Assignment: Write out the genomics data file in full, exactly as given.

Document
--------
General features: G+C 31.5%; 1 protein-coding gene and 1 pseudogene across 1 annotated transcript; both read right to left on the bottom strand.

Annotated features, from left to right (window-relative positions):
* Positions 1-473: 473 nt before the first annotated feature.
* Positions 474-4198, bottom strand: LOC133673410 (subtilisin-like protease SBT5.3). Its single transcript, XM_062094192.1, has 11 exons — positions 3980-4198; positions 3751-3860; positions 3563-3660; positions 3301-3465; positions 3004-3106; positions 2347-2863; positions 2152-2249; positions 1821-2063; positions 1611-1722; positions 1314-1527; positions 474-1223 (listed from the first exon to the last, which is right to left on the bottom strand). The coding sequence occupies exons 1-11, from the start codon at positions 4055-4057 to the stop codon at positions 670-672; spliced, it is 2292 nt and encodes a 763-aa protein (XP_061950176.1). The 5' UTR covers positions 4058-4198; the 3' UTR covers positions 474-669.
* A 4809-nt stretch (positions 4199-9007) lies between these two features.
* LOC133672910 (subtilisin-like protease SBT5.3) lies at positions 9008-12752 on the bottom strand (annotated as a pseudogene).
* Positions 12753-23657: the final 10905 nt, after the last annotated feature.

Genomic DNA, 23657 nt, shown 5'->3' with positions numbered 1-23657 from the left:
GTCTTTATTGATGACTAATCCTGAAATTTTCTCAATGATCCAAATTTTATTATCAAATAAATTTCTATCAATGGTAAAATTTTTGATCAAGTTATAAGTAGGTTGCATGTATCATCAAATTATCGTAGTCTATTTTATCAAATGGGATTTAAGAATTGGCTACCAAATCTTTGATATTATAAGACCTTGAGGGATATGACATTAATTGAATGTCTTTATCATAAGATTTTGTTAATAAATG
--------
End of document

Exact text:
General features: G+C 31.5%; 1 protein-coding gene and 1 pseudogene across 1 annotated transcript; both read right to left on the bottom strand.

Annotated features, from left to right (window-relative positions):
* Positions 1-473: 473 nt before the first annotated feature.
* Positions 474-4198, bottom strand: LOC133673410 (subtilisin-like protease SBT5.3). Its single transcript, XM_062094192.1, has 11 exons — positions 3980-4198; positions 3751-3860; positions 3563-3660; positions 3301-3465; positions 3004-3106; positions 2347-2863; positions 2152-2249; positions 1821-2063; positions 1611-1722; positions 1314-1527; positions 474-1223 (listed from the first exon to the last, which is right to left on the bottom strand). The coding sequence occupies exons 1-11, from the start codon at positions 4055-4057 to the stop codon at positions 670-672; spliced, it is 2292 nt and encodes a 763-aa protein (XP_061950176.1). The 5' UTR covers positions 4058-4198; the 3' UTR covers positions 474-669.
* A 4809-nt stretch (positions 4199-9007) lies between these two features.
* LOC133672910 (subtilisin-like protease SBT5.3) lies at positions 9008-12752 on the bottom strand (annotated as a pseudogene).
* Positions 12753-23657: the final 10905 nt, after the last annotated feature.

Genomic DNA, 23657 nt, shown 5'->3' with positions numbered 1-23657 from the left:
GTCTTTATTGATGACTAATCCTGAAATTTTCTCAATGATCCAAATTTTATTATCAAATAAATTTCTATCAATGGTAAAATTTTTGATCAAGTTATAAGTAGGTTGCATGTATCATCAAATTATCGTAGTCTATTTTATCAAATGGGATTTAAGAATTGGCTACCAAATCTTTGATATTATAAGACCTTGAGGGATATGACATTAATTGAATGTCTTTATCATAAGATTTTGTTAATAAATG